Star Gazing

When I took the dog out for his nightly 10 p.m. walk tonight, I had a clear view of the big and little dippers, Orion, and the north star, all among the most recognizable stars in the sky. I wasn’t sure about the little dipper until I remembered that the two stars that form the front edge of its cup point vaguely toward the north star, which reminded me, as I followed a path from the north star to the big dipper, that the little dipper pours into the big dipper. And sure enough, when I had traced a path back to the big dipper from the north star, there the little guy was, apparently having spilled its inky contents over the peaceful dome of the night.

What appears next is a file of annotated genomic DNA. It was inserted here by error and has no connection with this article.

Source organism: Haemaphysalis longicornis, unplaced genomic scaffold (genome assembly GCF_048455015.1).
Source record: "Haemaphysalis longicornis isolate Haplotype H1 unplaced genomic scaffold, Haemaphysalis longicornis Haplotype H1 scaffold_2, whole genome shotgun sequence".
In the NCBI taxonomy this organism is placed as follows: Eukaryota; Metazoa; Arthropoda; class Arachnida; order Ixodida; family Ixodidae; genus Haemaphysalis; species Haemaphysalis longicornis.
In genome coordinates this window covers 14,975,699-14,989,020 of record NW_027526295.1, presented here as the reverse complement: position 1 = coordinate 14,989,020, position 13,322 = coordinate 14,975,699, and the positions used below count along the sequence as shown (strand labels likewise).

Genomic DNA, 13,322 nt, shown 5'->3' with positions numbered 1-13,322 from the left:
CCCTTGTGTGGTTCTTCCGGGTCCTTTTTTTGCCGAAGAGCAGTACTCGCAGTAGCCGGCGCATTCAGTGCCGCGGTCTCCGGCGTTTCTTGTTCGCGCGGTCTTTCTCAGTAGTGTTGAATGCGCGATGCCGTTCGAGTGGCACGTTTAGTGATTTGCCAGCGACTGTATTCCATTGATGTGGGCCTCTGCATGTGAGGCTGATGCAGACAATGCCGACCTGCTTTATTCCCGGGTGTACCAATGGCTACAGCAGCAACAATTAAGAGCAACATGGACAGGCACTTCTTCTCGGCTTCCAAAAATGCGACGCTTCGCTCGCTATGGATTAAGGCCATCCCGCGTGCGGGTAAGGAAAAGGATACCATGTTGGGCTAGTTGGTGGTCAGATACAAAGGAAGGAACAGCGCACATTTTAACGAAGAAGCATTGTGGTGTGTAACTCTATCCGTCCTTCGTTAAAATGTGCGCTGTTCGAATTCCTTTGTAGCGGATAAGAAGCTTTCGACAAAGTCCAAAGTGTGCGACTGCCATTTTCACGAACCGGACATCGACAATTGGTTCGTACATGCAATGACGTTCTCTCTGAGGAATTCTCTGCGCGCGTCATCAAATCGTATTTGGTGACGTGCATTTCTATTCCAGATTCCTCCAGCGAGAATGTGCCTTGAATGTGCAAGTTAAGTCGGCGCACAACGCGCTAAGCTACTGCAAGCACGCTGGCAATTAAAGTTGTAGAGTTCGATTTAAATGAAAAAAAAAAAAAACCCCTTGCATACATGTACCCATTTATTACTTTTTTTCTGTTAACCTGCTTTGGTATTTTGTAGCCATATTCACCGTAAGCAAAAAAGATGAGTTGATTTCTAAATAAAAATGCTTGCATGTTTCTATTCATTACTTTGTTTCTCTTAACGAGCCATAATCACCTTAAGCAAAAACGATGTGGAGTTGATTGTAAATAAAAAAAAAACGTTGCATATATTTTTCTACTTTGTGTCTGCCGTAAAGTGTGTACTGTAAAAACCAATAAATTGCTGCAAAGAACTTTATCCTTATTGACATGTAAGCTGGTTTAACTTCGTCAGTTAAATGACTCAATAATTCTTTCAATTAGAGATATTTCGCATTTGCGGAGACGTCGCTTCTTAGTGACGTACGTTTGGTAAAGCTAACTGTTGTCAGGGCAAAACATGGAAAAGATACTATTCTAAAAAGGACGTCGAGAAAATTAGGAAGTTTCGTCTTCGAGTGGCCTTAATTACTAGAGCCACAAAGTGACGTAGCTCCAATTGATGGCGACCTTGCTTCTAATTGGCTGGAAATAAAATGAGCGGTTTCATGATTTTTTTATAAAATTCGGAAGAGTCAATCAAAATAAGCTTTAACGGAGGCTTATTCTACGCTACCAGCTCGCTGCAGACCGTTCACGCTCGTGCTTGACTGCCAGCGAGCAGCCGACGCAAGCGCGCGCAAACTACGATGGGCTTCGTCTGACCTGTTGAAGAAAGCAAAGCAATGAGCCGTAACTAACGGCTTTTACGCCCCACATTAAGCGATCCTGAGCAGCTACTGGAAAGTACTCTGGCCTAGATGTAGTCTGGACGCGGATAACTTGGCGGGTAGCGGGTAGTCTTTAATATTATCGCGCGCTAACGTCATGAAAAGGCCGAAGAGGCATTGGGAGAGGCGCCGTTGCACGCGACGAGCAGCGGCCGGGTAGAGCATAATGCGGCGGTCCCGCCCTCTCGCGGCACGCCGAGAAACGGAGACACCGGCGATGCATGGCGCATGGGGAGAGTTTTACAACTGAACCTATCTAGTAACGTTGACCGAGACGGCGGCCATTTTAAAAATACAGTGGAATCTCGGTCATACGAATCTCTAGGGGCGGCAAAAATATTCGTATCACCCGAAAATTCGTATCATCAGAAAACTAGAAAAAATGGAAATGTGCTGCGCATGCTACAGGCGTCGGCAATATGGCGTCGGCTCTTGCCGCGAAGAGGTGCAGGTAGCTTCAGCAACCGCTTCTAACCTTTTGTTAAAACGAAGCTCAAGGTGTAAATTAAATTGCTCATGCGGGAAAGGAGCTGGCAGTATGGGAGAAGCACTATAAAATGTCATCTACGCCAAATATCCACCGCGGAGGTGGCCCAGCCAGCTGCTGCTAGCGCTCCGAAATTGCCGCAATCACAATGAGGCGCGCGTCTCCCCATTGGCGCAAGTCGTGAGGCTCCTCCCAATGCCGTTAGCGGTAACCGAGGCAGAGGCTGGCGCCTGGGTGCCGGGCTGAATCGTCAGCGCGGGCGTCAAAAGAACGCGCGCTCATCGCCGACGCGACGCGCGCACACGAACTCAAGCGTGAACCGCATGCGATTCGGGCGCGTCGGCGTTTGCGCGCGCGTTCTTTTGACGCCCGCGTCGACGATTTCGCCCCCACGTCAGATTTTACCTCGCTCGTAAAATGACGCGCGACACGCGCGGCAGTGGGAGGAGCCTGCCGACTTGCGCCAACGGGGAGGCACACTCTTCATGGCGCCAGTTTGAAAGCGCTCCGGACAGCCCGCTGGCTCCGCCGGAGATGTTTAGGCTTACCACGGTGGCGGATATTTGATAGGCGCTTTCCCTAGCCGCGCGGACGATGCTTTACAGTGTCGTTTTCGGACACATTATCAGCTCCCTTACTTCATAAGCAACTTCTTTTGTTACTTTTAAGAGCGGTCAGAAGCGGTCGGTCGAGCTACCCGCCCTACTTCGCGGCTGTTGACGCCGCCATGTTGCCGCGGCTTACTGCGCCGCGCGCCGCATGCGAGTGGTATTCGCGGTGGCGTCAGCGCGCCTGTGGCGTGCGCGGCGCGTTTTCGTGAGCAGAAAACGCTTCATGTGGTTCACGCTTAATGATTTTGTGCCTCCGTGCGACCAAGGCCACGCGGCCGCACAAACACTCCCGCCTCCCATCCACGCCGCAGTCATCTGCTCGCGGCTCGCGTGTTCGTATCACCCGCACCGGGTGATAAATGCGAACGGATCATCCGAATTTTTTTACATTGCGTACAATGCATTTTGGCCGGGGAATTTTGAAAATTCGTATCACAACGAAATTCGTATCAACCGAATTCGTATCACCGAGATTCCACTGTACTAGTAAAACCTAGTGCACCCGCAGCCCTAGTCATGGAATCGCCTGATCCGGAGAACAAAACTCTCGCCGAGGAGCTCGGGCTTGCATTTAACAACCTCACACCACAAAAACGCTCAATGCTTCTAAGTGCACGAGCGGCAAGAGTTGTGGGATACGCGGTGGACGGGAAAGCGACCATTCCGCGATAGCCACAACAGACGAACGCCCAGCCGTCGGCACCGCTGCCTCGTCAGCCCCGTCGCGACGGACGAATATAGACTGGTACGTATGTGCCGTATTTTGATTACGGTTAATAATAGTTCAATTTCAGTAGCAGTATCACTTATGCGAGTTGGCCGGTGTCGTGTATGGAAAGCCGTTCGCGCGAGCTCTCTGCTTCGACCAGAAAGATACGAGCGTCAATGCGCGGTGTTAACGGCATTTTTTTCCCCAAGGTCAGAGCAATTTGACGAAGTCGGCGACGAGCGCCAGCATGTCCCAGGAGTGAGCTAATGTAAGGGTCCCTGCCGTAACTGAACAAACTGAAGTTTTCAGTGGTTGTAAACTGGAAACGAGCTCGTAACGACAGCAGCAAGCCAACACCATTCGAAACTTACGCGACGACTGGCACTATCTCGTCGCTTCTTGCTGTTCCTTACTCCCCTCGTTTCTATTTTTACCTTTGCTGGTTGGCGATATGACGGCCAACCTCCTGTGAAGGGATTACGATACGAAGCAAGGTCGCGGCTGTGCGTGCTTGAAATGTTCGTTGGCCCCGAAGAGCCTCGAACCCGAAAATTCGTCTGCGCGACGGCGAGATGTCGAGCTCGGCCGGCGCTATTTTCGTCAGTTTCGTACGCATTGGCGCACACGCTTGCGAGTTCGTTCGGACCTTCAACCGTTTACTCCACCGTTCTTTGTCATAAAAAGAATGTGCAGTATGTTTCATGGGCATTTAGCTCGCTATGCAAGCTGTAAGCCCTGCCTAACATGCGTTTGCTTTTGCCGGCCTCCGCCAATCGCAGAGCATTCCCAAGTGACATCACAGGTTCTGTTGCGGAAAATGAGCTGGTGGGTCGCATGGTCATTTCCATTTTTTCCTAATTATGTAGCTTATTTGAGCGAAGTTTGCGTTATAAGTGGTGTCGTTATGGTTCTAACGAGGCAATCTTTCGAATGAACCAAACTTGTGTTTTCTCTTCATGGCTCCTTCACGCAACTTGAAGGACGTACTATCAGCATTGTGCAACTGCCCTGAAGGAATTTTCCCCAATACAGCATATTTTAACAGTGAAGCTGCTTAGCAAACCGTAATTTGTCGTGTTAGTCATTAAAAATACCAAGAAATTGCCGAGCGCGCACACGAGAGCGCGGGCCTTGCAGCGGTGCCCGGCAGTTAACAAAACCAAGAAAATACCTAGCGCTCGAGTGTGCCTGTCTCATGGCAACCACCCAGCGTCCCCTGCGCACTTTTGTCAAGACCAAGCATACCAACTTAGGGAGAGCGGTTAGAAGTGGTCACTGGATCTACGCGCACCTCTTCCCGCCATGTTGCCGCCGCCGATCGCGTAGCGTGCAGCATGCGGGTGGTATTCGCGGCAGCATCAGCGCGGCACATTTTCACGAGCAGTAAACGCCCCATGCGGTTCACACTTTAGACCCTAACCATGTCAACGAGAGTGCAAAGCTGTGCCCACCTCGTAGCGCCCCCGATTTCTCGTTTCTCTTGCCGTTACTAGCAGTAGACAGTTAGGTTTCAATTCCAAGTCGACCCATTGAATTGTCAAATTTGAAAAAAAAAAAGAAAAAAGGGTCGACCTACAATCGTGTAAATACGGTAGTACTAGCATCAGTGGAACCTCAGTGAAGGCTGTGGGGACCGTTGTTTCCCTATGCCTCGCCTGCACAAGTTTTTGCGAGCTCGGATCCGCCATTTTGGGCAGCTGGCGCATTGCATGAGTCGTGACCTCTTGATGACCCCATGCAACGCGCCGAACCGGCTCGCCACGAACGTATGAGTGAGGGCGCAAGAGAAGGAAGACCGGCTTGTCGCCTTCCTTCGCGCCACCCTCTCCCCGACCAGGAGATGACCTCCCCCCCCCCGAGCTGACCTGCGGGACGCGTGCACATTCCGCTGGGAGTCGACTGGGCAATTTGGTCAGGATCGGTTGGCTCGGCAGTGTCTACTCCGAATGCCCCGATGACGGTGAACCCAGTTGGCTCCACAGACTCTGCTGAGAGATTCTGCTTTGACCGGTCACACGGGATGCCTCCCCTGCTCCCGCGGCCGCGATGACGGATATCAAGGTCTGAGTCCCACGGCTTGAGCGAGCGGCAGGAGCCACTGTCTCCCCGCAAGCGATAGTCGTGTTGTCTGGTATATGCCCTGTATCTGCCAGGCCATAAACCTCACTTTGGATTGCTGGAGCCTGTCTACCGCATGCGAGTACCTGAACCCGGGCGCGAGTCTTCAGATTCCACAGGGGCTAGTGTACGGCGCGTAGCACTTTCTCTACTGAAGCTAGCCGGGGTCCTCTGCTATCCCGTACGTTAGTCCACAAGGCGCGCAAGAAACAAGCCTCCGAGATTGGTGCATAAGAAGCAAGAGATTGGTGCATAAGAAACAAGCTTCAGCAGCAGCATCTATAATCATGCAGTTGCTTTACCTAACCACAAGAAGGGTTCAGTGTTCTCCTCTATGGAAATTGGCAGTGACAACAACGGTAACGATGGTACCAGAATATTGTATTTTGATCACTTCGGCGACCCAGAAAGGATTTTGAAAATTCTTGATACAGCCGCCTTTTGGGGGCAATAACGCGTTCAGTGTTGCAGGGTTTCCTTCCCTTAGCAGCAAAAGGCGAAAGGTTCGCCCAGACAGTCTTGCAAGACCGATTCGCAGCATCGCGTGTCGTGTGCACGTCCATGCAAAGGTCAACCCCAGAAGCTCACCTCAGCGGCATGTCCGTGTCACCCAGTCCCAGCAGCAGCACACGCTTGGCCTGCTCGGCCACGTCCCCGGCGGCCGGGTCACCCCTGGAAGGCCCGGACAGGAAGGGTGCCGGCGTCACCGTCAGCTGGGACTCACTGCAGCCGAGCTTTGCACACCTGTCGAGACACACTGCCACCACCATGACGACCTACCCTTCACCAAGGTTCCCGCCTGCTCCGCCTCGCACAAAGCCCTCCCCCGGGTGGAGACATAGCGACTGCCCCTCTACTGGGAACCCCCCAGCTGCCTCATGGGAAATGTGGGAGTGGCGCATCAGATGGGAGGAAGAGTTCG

I remember these intersections of the constellations from my childhood. My parents were really into star gazing and took us out for all the would-be remarkable astronomical events. There was Haley’s Comet, for example, probably about 20 years ago. This was a big deal for my parents because the comet only appears about every 76 years, so this was their only shot at getting a good look at it. I remember going way out in the country in the middle of the night, stopping by corn fields (on a snowy evening?), and passing the binoculars around among the four of us. As I recall, the comet was very disappointing, looking at best like a white blur rather than the spectacular flame-tailed hurtling mass I had been expecting. In spite of the let-down of the comet itself (more of a let-down for my mom, I’m sure, as I’ll have a chance to see the comet again when they pull me out of my cryogenic storage tank and thaw me in another 55 or so years), I can’t help remembering this short period fondly. There’s something special to a kid about being not only allowed, but encouraged, to creep about in the dark six hours past bedtime. And there’s something that seems very right, very lucky, to an adult, about having had parents who fostered in him a sense of curiosity about his surroundings, whether or not he rewarded it by going on to hang a dozen Nobel prizes on their mantle.